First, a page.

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Summary: This is installment 13 in a series I preached on I Corinthians 13, and it deals with the fact that "love hopes all things."

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“The Disposition of Love”

I Corinthians 13:7

March 16, 2003

Love of Another Kind – I Corinthians 13

Intro

At the start of World War II, the Russians developed what might be fairly called the most useless weapon of all time, perhaps the most embarrassing strategic failure of modern weaponry. Attempting to employ Pavlovian logic, they developed the “dog bomb”. Briefly stated, the idea was to train dogs to associate food with the underside of German tanks. Then, once that connection was made, bombs would be strapped to the dogs’ backs, and, so the idea went, as the German Panzer tanks would advance, the dogs, looking for food, would run under the tanks, and…well, you get the picture. This strategy was employed on the first day of the Russian involvement in the war. It was ended before Day Two, when it was quickly discovered, to the dismay of the Russians, that the dogs made the connection with the tanks, all right; the Russian tanks! The plan was quickly scrapped after an entire Soviet division was forced into hasty retreat by a group of bomb-laden canines!

This rivals the experience of some members of the British Army who, during the firemen’s strike of 1978, were called into action to assume the duties of the firemen. One day, during a lull in firefighting, these brave men were called into duty by an elderly lady in South London to attempt the noble cause of rescuing her cat. Risking life and limb, the deed was accomplished. Before they could leave, the lady invited the men in for tea and a time of respite. Finally, after rescuing the cat and enjoying the dear lady’s fine hospitality, they bid the dear lady a fond farewell, waving hearty goodbyes and exchanging well-wishes, and as they backed the fire truck out of the drive…they ran over the cat and killed it.

Today I want to talk about failure, the failure that is certainly not foreign to any of us. We have all failed; we fail God, we fail others, we fail ourselves. Becoming a Christian is no guarantee against failure. Need I belabor that point? The question is, when people fail, what is our attitude toward them? When they fail continually, when they blow it spectacularly, when they make the same mistakes over and over again, how does love respond? And the answer, in a word, is “hope”.

SERMON

Failure is endemic to mankind; we all are experts at it. Thomas Edison once tried to console the inventor, after a series of experiments had failed to achieve the results for which Edison was looking. “It’s too bad”, said the friend, “to do all of that work without results.” To which Edison replied, “oh, we have lots of results. We know 700 things that won’t work!”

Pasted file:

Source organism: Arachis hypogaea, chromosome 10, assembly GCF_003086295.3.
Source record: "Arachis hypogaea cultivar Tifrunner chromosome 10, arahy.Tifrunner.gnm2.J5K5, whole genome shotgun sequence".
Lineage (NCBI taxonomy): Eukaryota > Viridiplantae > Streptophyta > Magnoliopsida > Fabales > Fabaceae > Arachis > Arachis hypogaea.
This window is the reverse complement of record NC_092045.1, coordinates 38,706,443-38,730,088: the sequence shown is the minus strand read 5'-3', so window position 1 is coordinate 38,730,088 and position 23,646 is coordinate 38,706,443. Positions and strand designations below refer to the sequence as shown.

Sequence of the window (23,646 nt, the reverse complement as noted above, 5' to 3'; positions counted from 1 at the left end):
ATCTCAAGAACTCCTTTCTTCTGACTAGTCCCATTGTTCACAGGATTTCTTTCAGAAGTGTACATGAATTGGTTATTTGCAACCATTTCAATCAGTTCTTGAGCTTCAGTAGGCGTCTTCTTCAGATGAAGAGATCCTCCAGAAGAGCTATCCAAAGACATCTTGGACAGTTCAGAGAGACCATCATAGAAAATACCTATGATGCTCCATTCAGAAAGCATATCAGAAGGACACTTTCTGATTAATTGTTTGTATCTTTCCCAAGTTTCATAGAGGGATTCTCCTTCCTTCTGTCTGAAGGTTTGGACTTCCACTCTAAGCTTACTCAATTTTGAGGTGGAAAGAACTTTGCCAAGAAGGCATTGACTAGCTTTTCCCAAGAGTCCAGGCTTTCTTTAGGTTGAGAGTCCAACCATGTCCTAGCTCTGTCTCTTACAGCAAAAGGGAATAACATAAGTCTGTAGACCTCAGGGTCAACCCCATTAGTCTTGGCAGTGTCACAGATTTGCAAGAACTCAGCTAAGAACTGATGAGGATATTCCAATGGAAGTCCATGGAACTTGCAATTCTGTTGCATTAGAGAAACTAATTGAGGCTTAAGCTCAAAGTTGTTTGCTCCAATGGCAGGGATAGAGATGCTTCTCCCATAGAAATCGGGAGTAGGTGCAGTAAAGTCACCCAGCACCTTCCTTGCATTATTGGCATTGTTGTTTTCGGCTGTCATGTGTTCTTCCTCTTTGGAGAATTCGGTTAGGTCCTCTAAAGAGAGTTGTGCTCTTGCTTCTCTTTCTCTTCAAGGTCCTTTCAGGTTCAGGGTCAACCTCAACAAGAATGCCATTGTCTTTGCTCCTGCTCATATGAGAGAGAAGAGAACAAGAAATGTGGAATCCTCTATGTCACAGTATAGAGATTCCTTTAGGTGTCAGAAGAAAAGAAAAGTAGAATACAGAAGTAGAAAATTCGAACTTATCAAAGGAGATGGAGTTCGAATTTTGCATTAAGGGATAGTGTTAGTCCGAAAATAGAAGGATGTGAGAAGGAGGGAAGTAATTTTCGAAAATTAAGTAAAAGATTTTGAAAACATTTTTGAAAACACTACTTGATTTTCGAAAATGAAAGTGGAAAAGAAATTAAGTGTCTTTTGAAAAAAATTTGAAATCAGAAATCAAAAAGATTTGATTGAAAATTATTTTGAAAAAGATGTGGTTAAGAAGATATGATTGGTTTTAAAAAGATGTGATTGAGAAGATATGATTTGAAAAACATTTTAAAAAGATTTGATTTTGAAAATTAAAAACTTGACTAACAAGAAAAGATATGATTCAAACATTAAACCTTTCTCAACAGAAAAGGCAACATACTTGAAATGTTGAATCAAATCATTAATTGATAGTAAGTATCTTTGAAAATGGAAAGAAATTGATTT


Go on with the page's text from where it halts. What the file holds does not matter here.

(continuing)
We all fail in many ways, the Bible says; none of us is ever a complete success; we never reach perfection this side of Heaven. No one is an irredeemable failure either; there are no lost causes in God’s economy. We have plenty of examples of failure; we also have plenty of examples that are cause for hope, examples of the change that God brings in the lives of individuals. Why is it we are tempted to focus on the failures and pessimistically assume that nothing can change? And, for our purposes today, does love act that way? Stand with me as we read our text together today!

This characteristic of love is closely linked to the last one. For love to believe all things, it must have hope! John MacArthur said, “When (love) runs out of faith, it holds onto hope”. If you’re making notes this morning, let’s look first at

I. The Necessity of Hope

When trust has been shattered despite best efforts, I will still hope. “Where there’s life, there’s hope” is the old saying, usually applied to people suffering physically. It is true spiritually; there are no hopeless causes. There are no lost causes. I think we can turn that phrase around the opposite direction and get meaning as well: “where there’s hope, there’s life!” Victor Frankl, in his book Man’s Search for Meaning, writes from experience of the power of hope. Frankl spent time in a Nazi concentration camp, and contended in his book that when a man no longer possesses hope or a motive for living, he curls up in the corner and dies. “Any attempt to restore a man’s inner strength in camp had first to succeed in showing him some future goal.”

Some time ago, a hydroelectric dam was slated to be built across a valley in New England. The people in a small town in the valley were to be relocated because the resulting reservoir would flood the town. During the time between the decision to build the dam and its eventual completion, the town fell into severe disrepair. What had once been a beautiful little town ended its days as an eyesore. Explaining this, one town resident said, “Where there is no faith in the future, there is no work in the present.”

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